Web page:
When it comes to that ‘crazy little thing called love’, no-one actually knows what they’re doing. Despite years of study and experience it’s surprising that we have no sort of comprehensive formal education on the matter. The education we as millennials have received has been woefully inadequate. We’re the generation known for being perhaps the most disillusioned. So whilst we’re looking for a voice of authority on love, to guide us out of our confusion we get caught between two competing philosophies of love: one of emotionalism and one of rationalism (often called cynicism).
Today, more than ever, we’re reluctant to suggest the two are linked. You can see the two ideologies exemplified in the 2009 movie (500) Days of Summer. If you haven’t seen it, you should know, the film begins with the narrator describing “Tom Hansen of Margate, New Jersey, [who] grew up believing that he’d never truly be happy until the day he met his… ‘soulmate.’ This belief stemmed from [his] early exposure to sad British pop music and a total misreading of the movie The Graduate.” Even though Tom was a teen in the 1980s and is from the USA, I’d argue this is the sort of education on love many of us received.
We’re the generation that learned about Shakespeare’s Romeo and Juliet in school, and then would go home and broodingly listen to Drake, (or maybe something edgier if your parents owned vinyls). Tom exhibits the emotional approach to love. His ‘love interest’ Summer, is of course a ‘cynic.’ She informs him, on the subject of love: “I don’t even know what that word means. I know I’ve never felt it, whatever it is in all those songs… Oh yeah, And I read in Newsweek, there were these scientists who found that by stimulating a part of the brain with electrodes you can make a person fall in “love” with a rock.”
So we’re either falling headfirst in love or having sensory reactions to rocks… In the past, views on love were at the ‘Tom’ end of the spectrum. When you’re younger, your parents would tell you about love, and you’d believe what they said. This stage lasts a long time. Apparently we stop believing in Santa around age nine or ten, but believe in love well into adulthood, and spend colossal amounts of time looking for it or, at least, reading about it.
This is because once we’ve neglected our parents authority on the matter, we might turn to our friends, or even more worryingly, to literature. This is an art form rampant with couples starting duels, running themselves through with swords, and eating arsenic or at the very least writing exceptionally sad journals. Once you’ve realised perhaps this isn’t the best way to learn about love, without becoming too cynical you’ll perhaps have to turn to music. However this industry is equally concerning. One of the most ‘romantic’ lyrics in British music reads “if a double-decker bus crashes into us / To die by your side is such a heavenly way to die / And if a ten-ton truck kills the both of us / To die by your side, the pleasure, the privilege is mine.” There’s ‘romance’, and then there’s that! – A complete explosion of what realistically is narcissistic, and cringeworthy diatribe (although that may be a very unpopular opinion).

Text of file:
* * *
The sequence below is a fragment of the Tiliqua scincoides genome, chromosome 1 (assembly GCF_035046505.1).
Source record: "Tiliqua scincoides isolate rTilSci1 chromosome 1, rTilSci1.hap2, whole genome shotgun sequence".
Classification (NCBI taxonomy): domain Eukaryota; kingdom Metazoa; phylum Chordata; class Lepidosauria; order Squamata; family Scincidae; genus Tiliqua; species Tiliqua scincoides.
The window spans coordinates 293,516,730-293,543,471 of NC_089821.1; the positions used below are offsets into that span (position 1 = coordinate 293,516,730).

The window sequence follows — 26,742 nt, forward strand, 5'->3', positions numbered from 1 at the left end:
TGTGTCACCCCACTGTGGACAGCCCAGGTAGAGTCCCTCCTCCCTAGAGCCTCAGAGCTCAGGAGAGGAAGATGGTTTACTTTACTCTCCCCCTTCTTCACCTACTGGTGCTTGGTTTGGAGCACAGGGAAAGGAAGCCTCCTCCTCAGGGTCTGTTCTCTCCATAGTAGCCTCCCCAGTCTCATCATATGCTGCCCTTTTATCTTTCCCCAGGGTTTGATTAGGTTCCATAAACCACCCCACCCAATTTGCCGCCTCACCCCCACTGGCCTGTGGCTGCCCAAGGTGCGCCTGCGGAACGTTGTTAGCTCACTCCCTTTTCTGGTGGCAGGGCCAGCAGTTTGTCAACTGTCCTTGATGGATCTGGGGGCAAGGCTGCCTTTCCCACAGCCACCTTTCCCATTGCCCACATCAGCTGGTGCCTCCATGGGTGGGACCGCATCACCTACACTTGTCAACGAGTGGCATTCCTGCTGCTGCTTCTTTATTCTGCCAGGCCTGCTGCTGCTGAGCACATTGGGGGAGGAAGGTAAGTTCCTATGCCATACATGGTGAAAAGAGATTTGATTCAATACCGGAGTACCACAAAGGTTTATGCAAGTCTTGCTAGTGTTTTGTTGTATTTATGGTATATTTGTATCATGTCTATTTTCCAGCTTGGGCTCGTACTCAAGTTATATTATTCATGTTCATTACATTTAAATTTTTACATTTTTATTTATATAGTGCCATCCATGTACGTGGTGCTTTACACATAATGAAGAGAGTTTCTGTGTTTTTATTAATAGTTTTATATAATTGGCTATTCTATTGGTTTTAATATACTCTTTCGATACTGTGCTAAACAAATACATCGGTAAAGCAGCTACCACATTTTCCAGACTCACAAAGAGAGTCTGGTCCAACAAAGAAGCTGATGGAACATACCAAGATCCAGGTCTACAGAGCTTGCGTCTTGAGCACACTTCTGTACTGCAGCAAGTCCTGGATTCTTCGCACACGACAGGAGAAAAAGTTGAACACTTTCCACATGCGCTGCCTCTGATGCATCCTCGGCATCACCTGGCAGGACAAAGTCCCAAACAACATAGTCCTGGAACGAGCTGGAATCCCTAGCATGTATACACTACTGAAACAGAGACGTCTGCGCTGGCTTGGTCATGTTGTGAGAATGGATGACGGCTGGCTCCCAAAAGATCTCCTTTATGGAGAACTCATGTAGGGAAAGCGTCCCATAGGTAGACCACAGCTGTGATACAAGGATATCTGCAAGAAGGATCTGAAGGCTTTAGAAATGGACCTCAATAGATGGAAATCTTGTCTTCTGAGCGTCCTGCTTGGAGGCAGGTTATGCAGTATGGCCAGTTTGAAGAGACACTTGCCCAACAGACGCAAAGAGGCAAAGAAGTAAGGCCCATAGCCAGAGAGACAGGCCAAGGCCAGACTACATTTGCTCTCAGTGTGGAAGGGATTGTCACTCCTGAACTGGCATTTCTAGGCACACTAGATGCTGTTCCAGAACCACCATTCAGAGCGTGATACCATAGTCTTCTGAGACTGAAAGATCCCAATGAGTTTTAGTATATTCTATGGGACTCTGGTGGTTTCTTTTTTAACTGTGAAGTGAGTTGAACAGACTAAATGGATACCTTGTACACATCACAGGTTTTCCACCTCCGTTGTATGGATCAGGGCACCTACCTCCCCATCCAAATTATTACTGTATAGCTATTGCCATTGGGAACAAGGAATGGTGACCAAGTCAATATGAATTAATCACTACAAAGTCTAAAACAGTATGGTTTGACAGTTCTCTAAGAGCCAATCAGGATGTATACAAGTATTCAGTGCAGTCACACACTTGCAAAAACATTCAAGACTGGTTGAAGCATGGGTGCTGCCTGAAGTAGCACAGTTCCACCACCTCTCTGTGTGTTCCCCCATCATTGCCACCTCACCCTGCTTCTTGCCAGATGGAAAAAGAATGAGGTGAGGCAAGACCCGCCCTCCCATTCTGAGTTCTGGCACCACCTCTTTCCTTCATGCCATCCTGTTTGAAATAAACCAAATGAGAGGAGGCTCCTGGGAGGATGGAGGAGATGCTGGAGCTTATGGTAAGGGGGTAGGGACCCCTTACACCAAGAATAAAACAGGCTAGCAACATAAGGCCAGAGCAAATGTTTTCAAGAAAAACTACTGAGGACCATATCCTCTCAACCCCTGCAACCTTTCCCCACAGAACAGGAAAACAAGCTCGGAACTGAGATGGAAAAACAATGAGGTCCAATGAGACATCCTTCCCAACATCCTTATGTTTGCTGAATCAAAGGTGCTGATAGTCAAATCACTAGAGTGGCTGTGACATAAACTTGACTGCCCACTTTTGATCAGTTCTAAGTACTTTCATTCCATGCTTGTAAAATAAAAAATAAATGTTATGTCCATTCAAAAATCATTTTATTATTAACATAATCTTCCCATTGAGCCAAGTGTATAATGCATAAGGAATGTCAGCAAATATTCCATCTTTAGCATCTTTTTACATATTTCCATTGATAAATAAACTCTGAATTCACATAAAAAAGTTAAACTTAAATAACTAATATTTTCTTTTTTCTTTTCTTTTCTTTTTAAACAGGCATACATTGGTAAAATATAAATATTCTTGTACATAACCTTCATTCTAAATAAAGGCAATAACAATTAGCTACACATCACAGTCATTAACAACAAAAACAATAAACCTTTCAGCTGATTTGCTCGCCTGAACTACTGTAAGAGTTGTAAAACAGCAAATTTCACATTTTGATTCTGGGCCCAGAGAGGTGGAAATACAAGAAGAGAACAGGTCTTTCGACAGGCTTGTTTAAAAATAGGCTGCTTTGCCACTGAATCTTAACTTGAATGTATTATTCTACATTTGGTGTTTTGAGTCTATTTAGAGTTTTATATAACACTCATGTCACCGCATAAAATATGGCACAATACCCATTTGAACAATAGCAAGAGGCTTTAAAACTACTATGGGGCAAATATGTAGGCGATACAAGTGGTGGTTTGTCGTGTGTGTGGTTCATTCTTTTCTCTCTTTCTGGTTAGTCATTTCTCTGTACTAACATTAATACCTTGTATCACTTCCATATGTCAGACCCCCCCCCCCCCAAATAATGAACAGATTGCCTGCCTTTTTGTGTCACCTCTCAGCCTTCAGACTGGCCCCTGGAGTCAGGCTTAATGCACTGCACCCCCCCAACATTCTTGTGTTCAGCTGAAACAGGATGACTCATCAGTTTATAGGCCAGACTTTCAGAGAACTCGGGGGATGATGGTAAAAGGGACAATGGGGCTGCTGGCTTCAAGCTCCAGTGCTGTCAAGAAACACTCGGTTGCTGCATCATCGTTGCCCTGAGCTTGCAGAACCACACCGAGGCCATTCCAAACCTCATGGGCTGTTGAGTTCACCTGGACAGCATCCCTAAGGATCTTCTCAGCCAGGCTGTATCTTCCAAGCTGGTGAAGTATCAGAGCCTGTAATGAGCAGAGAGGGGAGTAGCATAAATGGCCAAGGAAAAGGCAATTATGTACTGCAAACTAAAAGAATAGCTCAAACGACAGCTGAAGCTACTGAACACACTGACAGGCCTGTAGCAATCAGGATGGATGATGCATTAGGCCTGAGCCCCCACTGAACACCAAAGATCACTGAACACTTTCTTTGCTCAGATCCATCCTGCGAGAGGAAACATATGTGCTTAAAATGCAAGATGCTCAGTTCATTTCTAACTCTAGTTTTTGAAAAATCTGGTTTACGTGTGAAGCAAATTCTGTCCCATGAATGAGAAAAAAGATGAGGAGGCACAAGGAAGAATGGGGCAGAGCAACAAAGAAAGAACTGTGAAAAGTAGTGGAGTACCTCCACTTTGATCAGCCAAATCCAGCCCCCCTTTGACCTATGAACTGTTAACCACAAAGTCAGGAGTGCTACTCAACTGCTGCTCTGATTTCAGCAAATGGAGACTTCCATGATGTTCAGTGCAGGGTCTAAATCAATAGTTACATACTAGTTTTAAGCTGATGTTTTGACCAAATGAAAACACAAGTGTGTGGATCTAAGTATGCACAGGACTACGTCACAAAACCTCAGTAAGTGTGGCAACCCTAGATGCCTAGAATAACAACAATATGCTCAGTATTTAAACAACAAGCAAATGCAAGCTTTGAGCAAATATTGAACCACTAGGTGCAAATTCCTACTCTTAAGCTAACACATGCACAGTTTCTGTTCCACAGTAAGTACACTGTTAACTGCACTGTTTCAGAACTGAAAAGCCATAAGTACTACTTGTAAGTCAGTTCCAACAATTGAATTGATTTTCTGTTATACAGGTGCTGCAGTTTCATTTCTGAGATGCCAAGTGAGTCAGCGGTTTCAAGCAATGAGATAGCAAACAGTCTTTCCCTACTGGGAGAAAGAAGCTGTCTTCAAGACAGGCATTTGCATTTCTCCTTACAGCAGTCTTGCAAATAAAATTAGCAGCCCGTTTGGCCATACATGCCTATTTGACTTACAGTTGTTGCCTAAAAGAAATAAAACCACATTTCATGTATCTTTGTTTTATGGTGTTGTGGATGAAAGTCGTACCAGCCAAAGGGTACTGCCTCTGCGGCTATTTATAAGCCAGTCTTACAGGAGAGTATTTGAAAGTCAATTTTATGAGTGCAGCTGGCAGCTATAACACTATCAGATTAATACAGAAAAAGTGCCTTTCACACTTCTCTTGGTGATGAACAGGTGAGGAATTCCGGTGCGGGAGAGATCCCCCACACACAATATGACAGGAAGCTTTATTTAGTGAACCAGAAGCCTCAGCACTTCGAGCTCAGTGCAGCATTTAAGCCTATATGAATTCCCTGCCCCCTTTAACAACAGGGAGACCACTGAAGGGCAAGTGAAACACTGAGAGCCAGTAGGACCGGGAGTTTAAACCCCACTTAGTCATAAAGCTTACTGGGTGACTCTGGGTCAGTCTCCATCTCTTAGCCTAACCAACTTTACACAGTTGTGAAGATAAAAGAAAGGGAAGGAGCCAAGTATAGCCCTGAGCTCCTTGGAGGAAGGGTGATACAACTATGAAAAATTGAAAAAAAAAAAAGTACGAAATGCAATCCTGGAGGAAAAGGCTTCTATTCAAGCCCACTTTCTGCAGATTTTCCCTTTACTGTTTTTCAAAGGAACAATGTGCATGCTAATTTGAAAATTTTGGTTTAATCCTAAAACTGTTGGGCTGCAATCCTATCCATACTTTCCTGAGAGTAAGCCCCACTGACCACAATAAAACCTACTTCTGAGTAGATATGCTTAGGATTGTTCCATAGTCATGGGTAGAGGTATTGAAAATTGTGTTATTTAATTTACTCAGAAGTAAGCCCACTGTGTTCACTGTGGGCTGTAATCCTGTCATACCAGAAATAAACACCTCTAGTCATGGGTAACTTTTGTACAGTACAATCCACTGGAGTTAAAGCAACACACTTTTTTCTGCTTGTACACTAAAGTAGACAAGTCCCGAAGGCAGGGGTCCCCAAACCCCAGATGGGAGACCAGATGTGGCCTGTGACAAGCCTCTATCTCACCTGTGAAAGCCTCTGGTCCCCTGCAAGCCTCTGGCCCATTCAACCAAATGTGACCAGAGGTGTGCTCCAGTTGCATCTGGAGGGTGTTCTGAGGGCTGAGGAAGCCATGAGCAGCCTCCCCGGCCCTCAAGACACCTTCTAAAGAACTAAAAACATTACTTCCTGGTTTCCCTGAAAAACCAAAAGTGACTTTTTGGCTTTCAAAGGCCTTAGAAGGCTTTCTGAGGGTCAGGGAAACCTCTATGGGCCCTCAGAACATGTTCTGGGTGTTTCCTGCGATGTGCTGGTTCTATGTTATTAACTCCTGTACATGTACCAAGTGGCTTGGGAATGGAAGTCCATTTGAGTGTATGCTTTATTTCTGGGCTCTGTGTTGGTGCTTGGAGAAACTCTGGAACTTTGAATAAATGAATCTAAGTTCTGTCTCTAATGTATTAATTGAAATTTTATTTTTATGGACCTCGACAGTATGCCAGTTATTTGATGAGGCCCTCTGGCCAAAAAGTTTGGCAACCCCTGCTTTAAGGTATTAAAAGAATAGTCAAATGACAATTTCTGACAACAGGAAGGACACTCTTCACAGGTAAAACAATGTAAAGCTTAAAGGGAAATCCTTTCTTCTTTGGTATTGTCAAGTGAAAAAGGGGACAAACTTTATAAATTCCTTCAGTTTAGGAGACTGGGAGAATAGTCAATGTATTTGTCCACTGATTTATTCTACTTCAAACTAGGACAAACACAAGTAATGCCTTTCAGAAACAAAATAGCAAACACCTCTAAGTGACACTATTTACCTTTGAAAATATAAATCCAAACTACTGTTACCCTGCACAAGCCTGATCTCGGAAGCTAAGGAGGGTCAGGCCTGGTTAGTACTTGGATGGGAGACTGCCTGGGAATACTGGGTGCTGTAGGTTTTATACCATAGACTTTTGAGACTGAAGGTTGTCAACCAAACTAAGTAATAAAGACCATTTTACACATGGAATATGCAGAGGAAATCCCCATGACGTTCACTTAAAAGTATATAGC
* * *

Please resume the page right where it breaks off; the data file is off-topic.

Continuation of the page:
On the other hand, I grew up being told that the most authoritative voices in music on love were, of course, Joni Mitchell and Tracy Chapman which are obviously not always the most uplifting influences. However, both are truly fantastic artists and many of us will feel some sort of heartbreak like theirs in our lives. Most of us admittedly won’t write a beautiful album about it, we’ll likely listen to theirs instead. So this emotionalism, whether it be literary, musical or other, works wonders as a crutch and a way to explain or educate us on how we’re feeling, but they don’t provide a complete education.
However in the last few years, recent studies into love have turned to Summer’s ideology. The rationalists have gone so far the other way and are fraught with statistics, facts, cynicism, and rationale. In a way, making explainable the mix of feelings that constitutes love is reassuring. Yet this approach definitely makes love seem more like a science than an art. Notions of ‘soul-mate’, ‘one and only’ and ‘love of your life’ get replaced with statistics that can tell you exactly how many ‘long term partners’ you are likely to have, how many of these you will ‘cohabit’ with and how many you will statistically ‘marry’ and ‘divorce’. A concept that was once intrinsically romanticised, is now being routinely analysed.
Today that voice of authority comes from an industry. ‘Matchmaker’ and ‘Love doctor’ now exists as professional platforms. In the last five years, TedTalks on love have focused on things like the science of love, linguistic studies of love, and how to step into love as opposed to falling into it. The industry has turned being ‘lucky in love’ to being ‘smug in love’ since there appears now to be a specific algorithm for finding love, which only some of us will master before a certain age. I mean, Buzzfeed will probably be able to tell you what type of person you find attractive based on your favourite pizza topping.
Today’s challenge seems to be to find a way of talking about love that is somewhere in the middle. We all know we have a tendency to over romanticise, but becoming analytical robots isn’t too appealing either. There needs to be some realism within this age old concept.